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Intellivision Games
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Mattel Electronics
INTV Corporation
Blue Sky Rangers, Inc.
Parker Brothers
Dextell, Ltd.
  2600 Connection
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  Côté Gamers
  Dr. Ports
  Freewheeling Games
  Good Deal Games
  Intellivision Collector
  Intellivision Revolution
  Left Turn Only
  Zbiciak Electronics
Intellivision, Inc.
CBS Electronics

Mattel Electronics
INTV Corporation
GTE Sylvania

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Mattel Electronics
INTV Corporation
Dextell, Ltd.
Intellivision, Inc.

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It all started with "Mighty" Joe Zbiciak (Not Your Average Joe, IntelliJoe, intvnut) back in 2001 when he produced the first new Intellivision game in cartridge format in over a decade—the venerable 4-Tris. Around that same time, (please clarify the timeline for me...) Chad Schell's IntelliCart exploded onto the Intellivision hobbyist scene—the first means to play new software on actual hardware, rather than in a software emulator. Not only did it make it possible to play all kinds of interesting old dumped ROMs, but ushered in the capability to easily test games under development on an actual console. We've come a long way since then!

This game list is broken down by vendors. Just follow the links to see the bits of info collected here.

Since the mid-to-late 1990s, the classic gaming community has blossomed, growing from a tiny cadre of hard-core fans creating new "Homebrew" titles, into a substantial market embraced by the gaming industry at large. In those early days the pickings were lean for Intellivision. Much of this was due to the design of the system itself. Unlike the Atari 2600 and many other classic systems, which used off-the-shelf parts, Mattel built a system upon the proprietary "EXEC" and Graphics ROMs, and what became decidedly non-standard hardware from General Instrument Corp. (GI). This made development much more difficult than for other classic systems.

Due to the early diligent efforts of Carl Mueller Jr., William Moeller, Joe Zbiciak, Chad Schell, Frank Palazzolo, David Harley, Chris Neiman, Roger Matthews, Dan (Blitz?), Arnauld Chevallier, and likely many others missing from this list (sorry!), the Intellivision homebrew scene (or perhaps better named "modern era" given fully licensed releases) was born and continues to thrive to this day. Many previously unreleased and unfinished games have been published along with dozens of new titles.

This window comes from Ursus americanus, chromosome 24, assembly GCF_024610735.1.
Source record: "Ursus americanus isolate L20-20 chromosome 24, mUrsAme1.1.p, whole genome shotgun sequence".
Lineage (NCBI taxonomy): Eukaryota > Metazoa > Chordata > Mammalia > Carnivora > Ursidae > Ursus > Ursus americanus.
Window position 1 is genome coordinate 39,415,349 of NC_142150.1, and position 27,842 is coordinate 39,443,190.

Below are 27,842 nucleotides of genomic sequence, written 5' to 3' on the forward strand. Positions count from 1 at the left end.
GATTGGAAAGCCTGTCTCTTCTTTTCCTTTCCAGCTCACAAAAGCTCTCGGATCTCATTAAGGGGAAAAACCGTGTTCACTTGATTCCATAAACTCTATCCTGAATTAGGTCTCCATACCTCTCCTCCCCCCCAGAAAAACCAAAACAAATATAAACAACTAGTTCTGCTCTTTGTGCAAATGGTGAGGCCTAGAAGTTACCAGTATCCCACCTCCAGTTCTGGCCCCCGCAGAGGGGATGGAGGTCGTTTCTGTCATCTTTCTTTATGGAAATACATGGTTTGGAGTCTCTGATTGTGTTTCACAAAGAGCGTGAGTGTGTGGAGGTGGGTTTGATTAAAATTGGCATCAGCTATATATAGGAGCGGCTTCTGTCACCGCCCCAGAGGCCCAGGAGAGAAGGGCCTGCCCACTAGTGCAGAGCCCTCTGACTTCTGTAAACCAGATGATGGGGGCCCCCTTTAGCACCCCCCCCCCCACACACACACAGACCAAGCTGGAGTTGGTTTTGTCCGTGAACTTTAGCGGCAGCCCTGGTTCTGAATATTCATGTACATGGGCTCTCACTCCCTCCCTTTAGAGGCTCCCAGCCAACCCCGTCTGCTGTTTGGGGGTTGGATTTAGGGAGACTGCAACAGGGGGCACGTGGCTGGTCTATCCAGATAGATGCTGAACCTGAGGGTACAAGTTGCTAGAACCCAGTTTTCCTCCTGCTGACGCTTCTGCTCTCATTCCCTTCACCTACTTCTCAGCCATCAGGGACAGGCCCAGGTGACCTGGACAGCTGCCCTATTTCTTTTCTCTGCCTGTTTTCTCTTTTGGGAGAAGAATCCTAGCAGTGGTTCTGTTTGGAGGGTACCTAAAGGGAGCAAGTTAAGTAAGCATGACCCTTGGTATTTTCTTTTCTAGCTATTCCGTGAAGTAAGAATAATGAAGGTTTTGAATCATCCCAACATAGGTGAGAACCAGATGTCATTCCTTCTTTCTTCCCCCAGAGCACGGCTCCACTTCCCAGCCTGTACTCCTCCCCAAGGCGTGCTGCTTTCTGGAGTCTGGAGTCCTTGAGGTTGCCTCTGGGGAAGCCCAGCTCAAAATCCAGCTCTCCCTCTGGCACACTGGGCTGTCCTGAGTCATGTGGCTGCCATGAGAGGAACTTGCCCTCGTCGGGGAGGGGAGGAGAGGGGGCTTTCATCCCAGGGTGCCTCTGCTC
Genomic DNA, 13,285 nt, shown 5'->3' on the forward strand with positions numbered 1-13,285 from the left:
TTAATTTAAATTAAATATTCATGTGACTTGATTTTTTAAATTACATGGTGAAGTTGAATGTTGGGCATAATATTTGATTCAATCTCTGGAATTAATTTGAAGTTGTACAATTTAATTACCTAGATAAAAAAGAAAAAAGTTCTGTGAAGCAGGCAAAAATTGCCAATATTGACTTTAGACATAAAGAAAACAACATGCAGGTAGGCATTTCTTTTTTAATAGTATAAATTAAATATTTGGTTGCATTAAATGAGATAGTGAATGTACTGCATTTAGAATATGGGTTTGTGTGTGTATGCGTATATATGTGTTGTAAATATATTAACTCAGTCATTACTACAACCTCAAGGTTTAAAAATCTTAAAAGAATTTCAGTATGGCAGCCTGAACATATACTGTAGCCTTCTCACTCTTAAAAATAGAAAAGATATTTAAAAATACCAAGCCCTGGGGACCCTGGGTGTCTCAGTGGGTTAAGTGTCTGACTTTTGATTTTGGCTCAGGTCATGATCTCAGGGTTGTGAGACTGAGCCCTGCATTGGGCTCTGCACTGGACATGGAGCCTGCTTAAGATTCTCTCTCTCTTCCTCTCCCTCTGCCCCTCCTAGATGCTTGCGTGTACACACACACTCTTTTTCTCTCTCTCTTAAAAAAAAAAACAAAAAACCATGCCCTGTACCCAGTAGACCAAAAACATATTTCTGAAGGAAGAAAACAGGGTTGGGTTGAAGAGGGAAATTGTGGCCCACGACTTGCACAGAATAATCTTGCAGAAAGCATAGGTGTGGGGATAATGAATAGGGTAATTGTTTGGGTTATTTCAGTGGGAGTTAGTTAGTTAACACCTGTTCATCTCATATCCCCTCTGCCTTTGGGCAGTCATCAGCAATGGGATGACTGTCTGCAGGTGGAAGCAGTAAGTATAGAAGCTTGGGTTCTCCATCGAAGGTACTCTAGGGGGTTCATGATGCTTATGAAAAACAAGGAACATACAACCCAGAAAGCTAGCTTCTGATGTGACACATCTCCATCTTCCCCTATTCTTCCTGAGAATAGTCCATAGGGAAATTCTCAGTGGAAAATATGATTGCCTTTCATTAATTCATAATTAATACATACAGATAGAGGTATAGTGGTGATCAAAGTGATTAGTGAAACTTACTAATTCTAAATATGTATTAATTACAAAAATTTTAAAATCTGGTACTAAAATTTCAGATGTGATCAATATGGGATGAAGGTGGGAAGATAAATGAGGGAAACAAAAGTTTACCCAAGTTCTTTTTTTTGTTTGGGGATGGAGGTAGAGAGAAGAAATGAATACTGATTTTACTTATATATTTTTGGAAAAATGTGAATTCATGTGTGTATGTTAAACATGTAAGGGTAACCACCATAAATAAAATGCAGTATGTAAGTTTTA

About three years after Zbiciak Electronics published 4-Tris, Intelligentvision published its first original title—Stonix—quickly followed by Minehunter and Same Game & Robots. A few years later, Zbiciak Electronics morphed into Left Turn Only, entering the fray with a refresh of 4-Tris (following Intelligentvision's prior re-release), and bringing us Joe's Space Patrol. Things seemed to slow down some then. But it all really took off again starting around 2011-2012 with a wave of previously unreleased titles emerging as full-scale releases alongside Classic Game Publishers, Inc.'s imprint Elektronite entering the market. Elektronite made a huge splash with Carl Mueller, Jr.'s DK Arcade and D2K Arcade which simply astonished even die-hard fans of the system. And rekindling the power of nostalgic Christmases past, LTO's release of James Pujols' Christmas Carol vs The Ghost of Christmas Presents proved the system still had a great reserve of fun to deliver to screens around the world. Since then a steady stream of releases have more than met the appetites of fans of the system. In 2014, three more publishers entered the market–Good Deal Games (in a strictly limited case), CollectorVision and Intellivision Revolution.

Undoubtedly Óscar Toledo Gutiérrez's (a.k.a. nanochess) IntyBASIC has had a profound impact on the accessibility of game development for Intellivision. With multiple suppliers of cartridge boards and a rich supply of cartridge shells, as we entered the mid-2010s even more publishers have emerged. By lowering the barrier to entry for development even more with the Programming Games for Intellivision book, the pool of developers ready to dive in and live their dream of programming a video game continues to expand!

Astonishing is one way to describe the emergence and resiliency of Intellivision in this second "Golden Age". As the 21st century enters its third decade, there are now more game publishers producing games for the platform than in its heyday! The modern era may well result in more titles published than the 125 considered the canonical original set of games. Consider: "Homebrew" publishers have been creating new hardware in the form of flash / SD-card-based cartridges and new games for the past twenty years! Will the arrival of Intellivision Amico in 2021 spark an even keener interest in this website's all-time favorite console? Perhaps upon returning from our travels to the future we'll let you know. :D